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Rendering of the Newton Enslaved Burial Ground Memorial. Photo: Adjaye Associates.
Rendering of the Newton Enslaved Burial Ground Memorial. Photo: Adjaye Associates.

Barbados, Free of British Rule, Plans Heritage Site Around Slave-Trade History

The Caribbean island of Barbados, having a little over a week ago officially cut ties with the British monarchy and announced itself as the world’s newest republic, has revealed plans for a major heritage district devoted to the transatlantic slave trade that shaped the region hundreds of years ago. Ghanaian-British architect David Adjaye has been named as the designer of the site, with groundbreaking to take place November 30, 2022, coincident with the first anniversary of the Barbadian republic.

“Barbados is authentically enshrining our history and preserving the past as we reimagine our world and continue to contribute to global humanity. It is a moral imperative but equally an economic necessity,” said the republic’s prime minister, Mia Amor Mottley.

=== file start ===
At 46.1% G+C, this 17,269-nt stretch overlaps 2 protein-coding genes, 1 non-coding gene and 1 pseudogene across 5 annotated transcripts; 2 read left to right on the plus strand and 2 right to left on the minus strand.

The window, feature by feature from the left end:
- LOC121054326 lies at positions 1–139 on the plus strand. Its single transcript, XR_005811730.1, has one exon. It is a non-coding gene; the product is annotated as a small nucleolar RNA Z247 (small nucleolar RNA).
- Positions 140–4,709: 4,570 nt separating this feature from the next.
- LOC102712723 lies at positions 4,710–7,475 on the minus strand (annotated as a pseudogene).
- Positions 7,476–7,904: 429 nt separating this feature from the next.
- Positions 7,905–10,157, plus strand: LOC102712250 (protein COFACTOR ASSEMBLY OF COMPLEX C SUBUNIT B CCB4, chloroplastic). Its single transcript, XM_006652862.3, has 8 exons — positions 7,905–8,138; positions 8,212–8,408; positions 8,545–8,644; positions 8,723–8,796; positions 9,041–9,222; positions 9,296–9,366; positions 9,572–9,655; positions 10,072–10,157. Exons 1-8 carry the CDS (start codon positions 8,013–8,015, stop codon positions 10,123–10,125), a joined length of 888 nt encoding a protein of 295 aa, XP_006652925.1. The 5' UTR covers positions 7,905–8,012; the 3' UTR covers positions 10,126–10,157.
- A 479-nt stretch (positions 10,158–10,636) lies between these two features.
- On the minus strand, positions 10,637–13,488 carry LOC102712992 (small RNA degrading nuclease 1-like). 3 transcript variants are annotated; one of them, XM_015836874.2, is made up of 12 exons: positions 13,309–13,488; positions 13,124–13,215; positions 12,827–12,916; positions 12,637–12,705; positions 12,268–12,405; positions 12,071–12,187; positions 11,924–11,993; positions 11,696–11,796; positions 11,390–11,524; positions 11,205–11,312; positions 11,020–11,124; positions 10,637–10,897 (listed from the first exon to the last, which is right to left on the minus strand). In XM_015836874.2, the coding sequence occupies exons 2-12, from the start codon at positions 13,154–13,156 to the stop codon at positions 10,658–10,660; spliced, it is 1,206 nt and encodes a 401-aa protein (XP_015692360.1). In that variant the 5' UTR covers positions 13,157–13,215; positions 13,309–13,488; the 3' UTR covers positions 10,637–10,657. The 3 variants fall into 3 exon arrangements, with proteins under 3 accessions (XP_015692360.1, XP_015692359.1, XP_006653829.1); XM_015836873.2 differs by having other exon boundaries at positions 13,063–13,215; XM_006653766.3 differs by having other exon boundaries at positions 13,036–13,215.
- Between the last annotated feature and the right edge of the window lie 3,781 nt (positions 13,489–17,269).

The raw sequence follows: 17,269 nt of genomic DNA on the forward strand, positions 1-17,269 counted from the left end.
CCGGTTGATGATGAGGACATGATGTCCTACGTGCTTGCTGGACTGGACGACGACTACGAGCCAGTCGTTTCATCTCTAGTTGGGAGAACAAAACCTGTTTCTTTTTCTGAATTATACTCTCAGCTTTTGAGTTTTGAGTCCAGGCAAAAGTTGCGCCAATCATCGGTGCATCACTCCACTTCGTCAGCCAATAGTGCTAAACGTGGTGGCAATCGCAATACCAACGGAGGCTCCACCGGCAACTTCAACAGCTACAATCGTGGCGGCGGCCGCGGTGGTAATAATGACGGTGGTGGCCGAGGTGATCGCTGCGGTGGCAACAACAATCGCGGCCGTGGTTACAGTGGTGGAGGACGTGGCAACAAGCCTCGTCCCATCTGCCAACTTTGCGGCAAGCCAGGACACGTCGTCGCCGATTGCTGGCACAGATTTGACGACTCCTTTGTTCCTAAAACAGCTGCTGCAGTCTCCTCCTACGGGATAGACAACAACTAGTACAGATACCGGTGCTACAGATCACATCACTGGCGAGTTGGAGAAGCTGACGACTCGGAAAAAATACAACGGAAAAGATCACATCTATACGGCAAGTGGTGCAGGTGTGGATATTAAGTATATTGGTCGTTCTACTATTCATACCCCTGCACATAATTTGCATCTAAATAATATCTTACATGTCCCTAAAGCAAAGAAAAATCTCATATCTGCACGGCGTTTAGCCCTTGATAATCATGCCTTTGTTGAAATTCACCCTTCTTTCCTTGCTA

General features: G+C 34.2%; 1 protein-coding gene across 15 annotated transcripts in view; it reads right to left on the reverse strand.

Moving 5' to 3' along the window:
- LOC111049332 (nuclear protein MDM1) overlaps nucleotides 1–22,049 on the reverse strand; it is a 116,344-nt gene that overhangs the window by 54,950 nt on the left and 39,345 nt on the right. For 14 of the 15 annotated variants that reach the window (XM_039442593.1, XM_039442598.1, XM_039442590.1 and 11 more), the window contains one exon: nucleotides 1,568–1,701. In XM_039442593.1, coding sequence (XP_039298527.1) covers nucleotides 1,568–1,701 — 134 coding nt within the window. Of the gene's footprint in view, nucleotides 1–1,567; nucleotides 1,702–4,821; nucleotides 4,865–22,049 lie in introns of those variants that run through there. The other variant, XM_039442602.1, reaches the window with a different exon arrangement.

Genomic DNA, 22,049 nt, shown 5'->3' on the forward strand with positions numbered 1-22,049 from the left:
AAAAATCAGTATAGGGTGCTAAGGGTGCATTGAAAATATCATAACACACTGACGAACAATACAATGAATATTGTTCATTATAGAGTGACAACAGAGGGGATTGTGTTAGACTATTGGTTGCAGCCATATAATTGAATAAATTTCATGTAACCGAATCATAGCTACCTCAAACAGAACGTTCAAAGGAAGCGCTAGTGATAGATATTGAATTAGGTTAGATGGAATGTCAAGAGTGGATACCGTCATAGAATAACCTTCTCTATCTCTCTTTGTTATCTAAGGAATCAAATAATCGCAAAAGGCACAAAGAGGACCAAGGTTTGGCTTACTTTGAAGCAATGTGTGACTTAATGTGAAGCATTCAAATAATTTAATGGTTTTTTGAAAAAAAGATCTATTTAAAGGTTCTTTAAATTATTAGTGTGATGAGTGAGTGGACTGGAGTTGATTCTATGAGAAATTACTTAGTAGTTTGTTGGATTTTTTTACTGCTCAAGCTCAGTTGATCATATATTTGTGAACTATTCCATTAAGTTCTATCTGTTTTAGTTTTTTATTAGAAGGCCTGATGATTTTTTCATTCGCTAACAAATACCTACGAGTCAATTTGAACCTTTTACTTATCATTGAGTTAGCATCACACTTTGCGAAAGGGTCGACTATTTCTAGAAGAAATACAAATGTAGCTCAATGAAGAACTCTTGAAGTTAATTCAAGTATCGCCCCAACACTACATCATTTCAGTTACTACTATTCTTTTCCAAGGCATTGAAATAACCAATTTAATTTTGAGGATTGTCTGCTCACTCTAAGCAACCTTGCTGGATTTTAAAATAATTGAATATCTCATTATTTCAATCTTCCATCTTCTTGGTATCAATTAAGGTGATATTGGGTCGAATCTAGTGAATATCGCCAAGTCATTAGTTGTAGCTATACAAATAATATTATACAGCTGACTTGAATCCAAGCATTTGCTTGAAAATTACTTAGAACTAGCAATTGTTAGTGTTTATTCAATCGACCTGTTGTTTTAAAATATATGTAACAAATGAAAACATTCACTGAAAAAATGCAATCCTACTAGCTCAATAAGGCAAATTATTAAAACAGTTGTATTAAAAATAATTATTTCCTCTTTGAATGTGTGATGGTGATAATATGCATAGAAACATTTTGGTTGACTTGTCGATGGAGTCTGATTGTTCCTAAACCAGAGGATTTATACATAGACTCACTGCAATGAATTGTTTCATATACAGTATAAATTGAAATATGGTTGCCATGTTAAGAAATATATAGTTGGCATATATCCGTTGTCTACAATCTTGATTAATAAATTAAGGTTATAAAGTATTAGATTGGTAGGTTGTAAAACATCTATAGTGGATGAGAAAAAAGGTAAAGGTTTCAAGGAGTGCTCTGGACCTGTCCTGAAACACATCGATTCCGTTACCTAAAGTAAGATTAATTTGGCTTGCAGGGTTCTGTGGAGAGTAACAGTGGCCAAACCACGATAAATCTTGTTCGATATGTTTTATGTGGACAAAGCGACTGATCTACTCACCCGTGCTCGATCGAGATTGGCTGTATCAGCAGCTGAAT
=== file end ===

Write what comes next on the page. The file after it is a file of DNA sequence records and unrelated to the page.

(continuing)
The district, planned for an area outside the Barbadian capital, Bridgetown, will feature a research institute and a museum hosting the largest and most comprehensive trove of British slave records outside the UK. A monument will additionally be constructed next to the Newton Enslaved Burial Ground. Discovered in 1970s, the mass grave is the island’s largest and earliest slave burial site, containing the remains of 570 enslaved West Africans.

The official Barbadian statement cast Adjaye’s pana as an “inherently African design in which the cycle of birth to death, born from the Earth and returning, becomes manifest and mediated through architecture.” The architect further offered that the site would be “a space that contemporaneously honors the dead, edifies the living, and manifests a new diasporic future for black civilization that is both of the African continent and distinct from it.” Adjaye’s plans include 570 wooden beams, each tipped with a brass plate meant to catch the sun.